The official residence of the managing director of Sunila, Kantola (450m2), and the five apartments making up the two-storey five-roomed engineers' row house, Rantala (185m2, 200m2, 200m2, 220m2, 280m2), both built in the first building stage (1936-37), still today represent a spacious, even luxurious, housing design. The dimensioning of the 14 two-storey terraced houses for foremen, Mäkelä (85m2) (1937), is already a lot more economical.

Aalto got to test the actual combination of strict dimensioning and careful planning in connection with the small Honkala and Mäntylä apartment blocks, which were also completed in the first building stage. 42 of the flats consist of two rooms plus a kitchen (45m2) and 20 are one-room flats (30m2) with small kitchen 'alcoves'.

The same compact line continued in the second building stage (1937-38). Three blocks of flats, Kontio, Kivelä and Harjula, were built around their own boiler plant, as were two three-storey row houses built on a slope, Karhu and Päivölä, with a total of 160 homes ranging in size from 30m2 to 45m2.

The Kuusela apartment building, completed in 1947, was built to remedy the post-war housing shortage. The Juurela and Runkola apartment buildings, completed in 1953, were the last to be built and came under the (Arava) state-subsidy programme. The floor plan layout varied, as did the size of the flats (18-105m2), but with regards to the fittings they didn't much differ from the general level at that time. What was new, however, was that in these houses lived both working class as well as white-collar worker families. The barriers in the industrial community of 1700 inhabitants had been lowered.

The level of facilities in the dwellings was for its time progressive. All buildings had central heating, electric cookers, running hot and cold water as well as a toilet.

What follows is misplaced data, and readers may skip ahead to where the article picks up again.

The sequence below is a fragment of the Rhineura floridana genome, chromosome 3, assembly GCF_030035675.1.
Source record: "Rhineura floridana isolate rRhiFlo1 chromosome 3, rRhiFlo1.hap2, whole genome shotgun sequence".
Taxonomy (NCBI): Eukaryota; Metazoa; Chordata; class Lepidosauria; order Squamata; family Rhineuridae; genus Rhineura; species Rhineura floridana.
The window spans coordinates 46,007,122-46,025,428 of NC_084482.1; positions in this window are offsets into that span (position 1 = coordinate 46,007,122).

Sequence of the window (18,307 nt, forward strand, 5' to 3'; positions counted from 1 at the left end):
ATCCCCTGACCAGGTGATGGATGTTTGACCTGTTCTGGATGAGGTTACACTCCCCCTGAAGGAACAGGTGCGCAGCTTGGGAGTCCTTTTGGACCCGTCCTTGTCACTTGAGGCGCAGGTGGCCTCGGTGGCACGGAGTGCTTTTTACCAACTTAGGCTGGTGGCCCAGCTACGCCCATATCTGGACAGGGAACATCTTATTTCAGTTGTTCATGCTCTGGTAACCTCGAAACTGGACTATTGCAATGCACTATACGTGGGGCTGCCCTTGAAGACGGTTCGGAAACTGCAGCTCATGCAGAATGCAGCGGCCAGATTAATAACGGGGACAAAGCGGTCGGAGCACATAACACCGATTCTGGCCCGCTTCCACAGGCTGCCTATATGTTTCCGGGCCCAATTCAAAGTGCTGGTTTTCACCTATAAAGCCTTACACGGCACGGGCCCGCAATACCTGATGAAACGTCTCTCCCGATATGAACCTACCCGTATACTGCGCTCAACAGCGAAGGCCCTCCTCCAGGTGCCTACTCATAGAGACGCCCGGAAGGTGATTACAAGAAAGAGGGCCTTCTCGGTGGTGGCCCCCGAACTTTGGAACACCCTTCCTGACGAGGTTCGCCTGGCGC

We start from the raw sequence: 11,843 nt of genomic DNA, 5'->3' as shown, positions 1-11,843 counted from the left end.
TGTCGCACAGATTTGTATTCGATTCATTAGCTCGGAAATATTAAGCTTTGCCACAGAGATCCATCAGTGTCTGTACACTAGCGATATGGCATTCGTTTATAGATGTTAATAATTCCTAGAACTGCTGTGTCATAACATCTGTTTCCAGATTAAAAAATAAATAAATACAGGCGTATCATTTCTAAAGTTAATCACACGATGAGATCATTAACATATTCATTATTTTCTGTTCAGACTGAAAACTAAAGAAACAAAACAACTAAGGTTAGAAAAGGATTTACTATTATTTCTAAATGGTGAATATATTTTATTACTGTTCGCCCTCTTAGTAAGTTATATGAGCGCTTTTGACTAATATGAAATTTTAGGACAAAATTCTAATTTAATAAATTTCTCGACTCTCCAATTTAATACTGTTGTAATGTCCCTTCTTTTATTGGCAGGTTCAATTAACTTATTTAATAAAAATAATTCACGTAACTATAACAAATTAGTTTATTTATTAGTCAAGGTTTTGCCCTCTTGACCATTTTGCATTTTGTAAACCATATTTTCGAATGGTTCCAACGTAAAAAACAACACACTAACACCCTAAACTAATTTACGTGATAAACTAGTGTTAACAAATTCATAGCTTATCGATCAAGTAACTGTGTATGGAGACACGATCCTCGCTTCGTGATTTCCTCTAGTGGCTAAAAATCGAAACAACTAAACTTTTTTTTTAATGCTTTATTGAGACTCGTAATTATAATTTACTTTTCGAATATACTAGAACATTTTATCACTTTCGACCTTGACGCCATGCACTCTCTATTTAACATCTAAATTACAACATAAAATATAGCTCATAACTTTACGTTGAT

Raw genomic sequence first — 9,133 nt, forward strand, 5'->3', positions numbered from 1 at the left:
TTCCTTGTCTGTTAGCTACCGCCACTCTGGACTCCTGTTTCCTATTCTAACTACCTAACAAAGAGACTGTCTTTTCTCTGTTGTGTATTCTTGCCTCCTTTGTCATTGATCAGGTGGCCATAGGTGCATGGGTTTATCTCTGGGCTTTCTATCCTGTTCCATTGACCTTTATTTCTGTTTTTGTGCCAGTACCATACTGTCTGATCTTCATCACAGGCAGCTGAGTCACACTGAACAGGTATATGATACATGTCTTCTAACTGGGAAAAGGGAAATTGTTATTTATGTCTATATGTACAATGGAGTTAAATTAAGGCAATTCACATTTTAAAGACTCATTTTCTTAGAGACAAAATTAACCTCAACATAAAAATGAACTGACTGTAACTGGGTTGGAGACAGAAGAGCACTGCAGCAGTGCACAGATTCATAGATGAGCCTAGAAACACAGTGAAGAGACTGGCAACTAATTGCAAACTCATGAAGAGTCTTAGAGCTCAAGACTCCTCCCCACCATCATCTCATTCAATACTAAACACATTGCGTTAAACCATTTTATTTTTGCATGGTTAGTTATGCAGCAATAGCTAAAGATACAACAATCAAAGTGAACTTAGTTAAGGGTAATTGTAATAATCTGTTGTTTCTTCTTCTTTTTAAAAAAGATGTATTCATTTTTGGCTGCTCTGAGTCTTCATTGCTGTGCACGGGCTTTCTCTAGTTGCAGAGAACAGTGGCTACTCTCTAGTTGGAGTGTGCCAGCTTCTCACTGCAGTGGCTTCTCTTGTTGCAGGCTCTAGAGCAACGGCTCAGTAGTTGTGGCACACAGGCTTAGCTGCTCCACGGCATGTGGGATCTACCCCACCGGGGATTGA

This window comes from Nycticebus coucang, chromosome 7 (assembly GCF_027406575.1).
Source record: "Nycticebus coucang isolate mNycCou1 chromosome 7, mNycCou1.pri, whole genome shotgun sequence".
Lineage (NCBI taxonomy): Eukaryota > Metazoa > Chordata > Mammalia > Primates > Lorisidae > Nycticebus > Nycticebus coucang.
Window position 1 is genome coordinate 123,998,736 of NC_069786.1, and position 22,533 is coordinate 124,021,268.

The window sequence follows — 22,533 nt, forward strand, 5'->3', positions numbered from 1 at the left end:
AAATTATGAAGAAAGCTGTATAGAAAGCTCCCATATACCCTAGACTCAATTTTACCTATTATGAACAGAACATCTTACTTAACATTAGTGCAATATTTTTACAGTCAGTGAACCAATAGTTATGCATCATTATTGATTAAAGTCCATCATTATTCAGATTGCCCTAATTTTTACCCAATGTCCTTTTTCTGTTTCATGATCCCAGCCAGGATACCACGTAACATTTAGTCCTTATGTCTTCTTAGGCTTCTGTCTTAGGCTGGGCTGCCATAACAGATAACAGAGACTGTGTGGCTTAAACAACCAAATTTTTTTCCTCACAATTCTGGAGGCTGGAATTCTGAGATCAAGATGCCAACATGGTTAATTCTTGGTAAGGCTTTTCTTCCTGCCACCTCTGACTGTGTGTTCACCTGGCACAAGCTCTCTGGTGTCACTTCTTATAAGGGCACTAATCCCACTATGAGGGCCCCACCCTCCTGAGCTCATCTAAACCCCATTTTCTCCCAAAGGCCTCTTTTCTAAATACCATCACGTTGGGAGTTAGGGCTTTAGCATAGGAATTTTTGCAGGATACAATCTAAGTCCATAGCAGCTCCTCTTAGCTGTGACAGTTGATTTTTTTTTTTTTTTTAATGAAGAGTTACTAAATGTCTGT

Photo: Atte Kajova, 2003.

One of the large changes in Sunila in the 1960s was the company's decision to give up ownership of the housing stock. In the winter of 1970 the houses and flats were gradually put up for sale, first to company employees and then also to outsiders.

The company's new housing policy was centred on supporting workers to acquire their own homes. Also in the plans were proposals for combining the one- and two-room flats owned by the company.

The decrease in the number of factory employees, as well as the general population number in Sunila, and the simultaneous accelerated change in society into a motorised one offering centralised services, led to a situation where the area began to wither. The shops closed down. Public transport decreased, and likewise other public services. The social value of the area collapsed.

The so-called 'korttelikoti' [neighbourhood home] founded in 1996 has contributed much towards reversing the social decline. In addition to functioning as a meeting place, it offers services to the residents as well as opportunities to pursue hobbies.

The suburb renewal, begun in 2002, aims to return the value of the area. The planning of the repair of the flats offers solutions for the modernisation of the kitchen and bathroom facilities, as well as for even combining flats. Large alterations, however, are not favoured because the permanent value of the flats lies in their beautiful proportions and in how finely the view opens up into the spacious surroundings from the windows which are well proportioned in relation to the room space. This preserves the connection to nature cherished by Functionalism.

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- Sirkka Soukka

Translation from Finnish: Gekko Design.